Mary of Magdala visits the tomb of Jesus - Catholic Courier

Mary of Magdala visits the tomb of Jesus

Mary of Magdala visits the tomb of Jesus
Bible Accent: Synoptic Gospels
Saint for Today: St. Zita

Mary of Magdala visits the tomb of Jesus

On the first day of the week, before the sun had even come up, Mary of Magdala visited the tomb where Jesus had been buried. When she arrived, she was stunned to discover that the large, heavy stone that had sealed the entrance to the tomb had been rolled away. And the tomb was empty. Mary immediately ran to find Peter or one of the other apostles to tell them what she had found.

“They have taken the Lord from the tomb,” she told them, “and we don’t know where they put him.”

Peter and the other apostle ran to the site of the tomb. The other, being faster than Peter, reached the tomb first. He bent down and looked in. He could see the burial cloths The cloth that had covered Jesus’ head was rolled up apart from the other cloths.

Then Peter arrived and saw the same things. The apostles did not yet realize that the Scripture prophesying that Jesus would rise from the dead had been fulfilled. They returned home, sad and confused.

Mary stayed behind, crying alone. She looked into the tomb. Instead of seeing two piles of burial cloths, she saw two angels dressed in white. One was seated where the head of Jesus had been, the other near where his feet had been.

“Woman, why are you weeping?” they asked her.

“They have taken my Lord, and I don’t know where they laid him.” Mary answered. As soon as she said this, she turned around. A man was standing behind her. It was Jesus, but she did not recognize him.

Jesus said to her, “Woman, why are you weeping? Whom are you looking for?”

Thinking he was the gardener, Mary said to him, “Sir, if you carried him away, tell me where you laid him, and I will take him.”

Then Jesus spoke Mary’s name, and she recognized him. “Rabbouni,” she said, which is the Hebrew word for teacher.

“Stop holding on to me,” Jesus said, “for I have not yet ascended to the Father. But go to my brothers and tell them, ‘I am going to my Father and your Father, to my God and your God.’”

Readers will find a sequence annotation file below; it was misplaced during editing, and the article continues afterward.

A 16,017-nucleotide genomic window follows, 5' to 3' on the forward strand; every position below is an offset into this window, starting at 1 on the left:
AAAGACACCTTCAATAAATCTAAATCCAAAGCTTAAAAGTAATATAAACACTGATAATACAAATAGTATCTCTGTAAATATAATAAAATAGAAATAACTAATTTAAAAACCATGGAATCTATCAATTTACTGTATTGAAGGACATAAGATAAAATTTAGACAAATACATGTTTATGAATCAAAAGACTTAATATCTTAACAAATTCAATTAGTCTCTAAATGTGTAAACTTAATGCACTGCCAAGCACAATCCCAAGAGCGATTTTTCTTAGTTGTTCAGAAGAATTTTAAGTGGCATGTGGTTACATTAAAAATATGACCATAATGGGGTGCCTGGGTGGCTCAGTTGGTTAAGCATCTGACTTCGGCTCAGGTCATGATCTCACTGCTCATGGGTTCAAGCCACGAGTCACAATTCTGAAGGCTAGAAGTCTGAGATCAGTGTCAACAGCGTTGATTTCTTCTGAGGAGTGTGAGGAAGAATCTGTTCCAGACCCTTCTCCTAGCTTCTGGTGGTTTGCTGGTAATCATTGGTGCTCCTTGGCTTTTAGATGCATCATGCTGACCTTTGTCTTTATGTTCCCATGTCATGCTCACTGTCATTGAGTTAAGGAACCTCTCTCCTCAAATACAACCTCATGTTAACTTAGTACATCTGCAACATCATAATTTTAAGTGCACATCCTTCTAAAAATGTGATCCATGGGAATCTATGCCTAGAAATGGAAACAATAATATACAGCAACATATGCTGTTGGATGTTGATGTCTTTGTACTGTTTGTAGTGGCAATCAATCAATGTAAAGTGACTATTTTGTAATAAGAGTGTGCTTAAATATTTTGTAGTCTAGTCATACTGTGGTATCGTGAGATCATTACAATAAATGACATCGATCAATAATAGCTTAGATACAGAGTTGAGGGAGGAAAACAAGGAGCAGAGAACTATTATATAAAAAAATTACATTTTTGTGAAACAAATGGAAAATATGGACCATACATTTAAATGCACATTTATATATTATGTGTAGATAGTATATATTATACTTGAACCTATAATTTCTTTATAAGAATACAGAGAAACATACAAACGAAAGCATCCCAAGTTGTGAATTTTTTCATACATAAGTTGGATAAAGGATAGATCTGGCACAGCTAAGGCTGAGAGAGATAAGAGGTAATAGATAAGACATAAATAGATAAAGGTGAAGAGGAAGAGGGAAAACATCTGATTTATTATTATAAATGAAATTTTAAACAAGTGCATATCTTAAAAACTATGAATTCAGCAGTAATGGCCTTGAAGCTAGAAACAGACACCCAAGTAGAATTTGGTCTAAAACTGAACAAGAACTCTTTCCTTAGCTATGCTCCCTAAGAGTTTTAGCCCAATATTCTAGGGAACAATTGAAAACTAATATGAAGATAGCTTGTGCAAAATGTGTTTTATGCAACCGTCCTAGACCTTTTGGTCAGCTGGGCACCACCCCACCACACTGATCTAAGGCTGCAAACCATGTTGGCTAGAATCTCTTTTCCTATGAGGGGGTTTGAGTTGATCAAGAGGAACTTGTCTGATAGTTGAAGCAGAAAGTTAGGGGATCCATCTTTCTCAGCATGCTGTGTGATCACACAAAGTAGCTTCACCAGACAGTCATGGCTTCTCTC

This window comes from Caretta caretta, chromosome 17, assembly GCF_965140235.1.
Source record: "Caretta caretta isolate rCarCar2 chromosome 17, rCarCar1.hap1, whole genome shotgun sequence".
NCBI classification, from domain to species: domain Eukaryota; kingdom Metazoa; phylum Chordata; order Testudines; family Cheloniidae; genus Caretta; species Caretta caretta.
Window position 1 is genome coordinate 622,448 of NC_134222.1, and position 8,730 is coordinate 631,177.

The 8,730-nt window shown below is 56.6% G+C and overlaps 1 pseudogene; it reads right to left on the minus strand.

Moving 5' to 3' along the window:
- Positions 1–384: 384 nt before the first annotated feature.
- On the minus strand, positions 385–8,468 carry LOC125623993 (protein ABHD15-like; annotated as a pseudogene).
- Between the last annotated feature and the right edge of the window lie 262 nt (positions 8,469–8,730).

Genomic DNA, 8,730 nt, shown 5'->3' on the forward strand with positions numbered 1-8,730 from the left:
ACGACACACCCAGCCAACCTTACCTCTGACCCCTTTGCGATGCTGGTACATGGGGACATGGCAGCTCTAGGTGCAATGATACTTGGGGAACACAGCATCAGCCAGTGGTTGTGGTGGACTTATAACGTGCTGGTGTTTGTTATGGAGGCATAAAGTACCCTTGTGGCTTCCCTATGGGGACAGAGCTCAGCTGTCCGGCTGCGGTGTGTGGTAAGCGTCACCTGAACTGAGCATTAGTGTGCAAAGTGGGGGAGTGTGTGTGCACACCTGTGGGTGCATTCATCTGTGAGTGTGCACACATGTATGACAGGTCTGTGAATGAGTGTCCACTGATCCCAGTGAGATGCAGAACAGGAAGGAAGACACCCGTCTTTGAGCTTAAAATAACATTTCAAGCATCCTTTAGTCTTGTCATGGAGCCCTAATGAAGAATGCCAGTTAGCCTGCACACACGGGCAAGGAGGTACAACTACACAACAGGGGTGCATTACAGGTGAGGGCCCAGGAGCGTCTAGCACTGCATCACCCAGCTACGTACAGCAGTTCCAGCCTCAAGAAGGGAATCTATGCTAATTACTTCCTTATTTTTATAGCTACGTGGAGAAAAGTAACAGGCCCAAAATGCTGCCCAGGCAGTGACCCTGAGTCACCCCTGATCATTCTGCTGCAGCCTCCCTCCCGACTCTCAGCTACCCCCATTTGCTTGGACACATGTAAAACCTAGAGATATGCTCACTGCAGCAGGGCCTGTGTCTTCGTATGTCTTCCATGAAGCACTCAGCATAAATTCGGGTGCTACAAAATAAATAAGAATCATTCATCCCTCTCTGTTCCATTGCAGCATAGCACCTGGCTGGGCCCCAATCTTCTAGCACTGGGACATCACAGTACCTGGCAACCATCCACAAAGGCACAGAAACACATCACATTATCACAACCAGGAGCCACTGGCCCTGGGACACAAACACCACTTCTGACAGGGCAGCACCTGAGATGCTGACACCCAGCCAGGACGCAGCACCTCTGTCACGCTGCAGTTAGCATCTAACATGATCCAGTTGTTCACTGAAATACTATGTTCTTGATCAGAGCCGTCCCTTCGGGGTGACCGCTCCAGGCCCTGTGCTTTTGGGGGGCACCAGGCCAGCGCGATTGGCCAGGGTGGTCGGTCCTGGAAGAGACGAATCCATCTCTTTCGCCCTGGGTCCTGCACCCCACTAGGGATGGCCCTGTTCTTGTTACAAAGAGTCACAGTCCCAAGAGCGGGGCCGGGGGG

Mary went and said to the apostles, “I have seen the Lord,” and she shared the message that Jesus had given to her.

John 20

1. What did Mary find when she first went to the tomb?
2. What did Mary see when she reached the tomb the second time?

Bible Accent: Synoptic Gospels

The Books of Matthew, Mark and Luke are called the synoptic Gospels, which means that they tell many of the same stories about the life of Jesus. The Gospel of John is different from the other three. It tells different stories and is more poetic in its use of language. Matthew begins with the family history of Jesus, going as far back as Abraham. Mark begins with an account of the ministry of John the Baptist preparing the way for the Messiah, and Luke begins with the story of the Nativity based on eye witness reports and other records. John, however, begins with a prologue about the Word of God. This Gospel includes many reports of the miracles performed by Jesus and closes with a passage declaring that the testimony of Jesus is true.

Saint for Today: St. Zita

Zita (1212 – 1278) came from a very religious family. He sister became a nun and her uncle was a hermit who was treated as a saint in the community. At the age of twelve, Zita worked as a servant for the family of Pagano di Fatinelli, a wool and silk merchant. She rose early every day to pray and to attend the morning mass. She shared the good food she received from her employer with the poor and even gave up her bed to a homeless man. She chose to sleep on the ground after that. The family she worked for loved her as one of their own, and her gentle nature allowed her to deal with the angry outbursts of Mr. Fatinelli. She later extended her efforts to spend hours in prayer with prisoners, especially those who had received death sentences. She lived with the Fatinelli’s and served people in need for the rest of her life. We honor her on April 27. 


Copyright © 2023 Rochester Catholic Press Association, Inc. All rights reserved. Linking is encouraged, but republishing or redistributing, including by framing or similar means, without the publisher's prior written permission is prohibited.

Choose from news (Monday), leisure (Thursday) or worship (Saturday) — or get all three!

No, Thanks

Catholic Courier Newsletters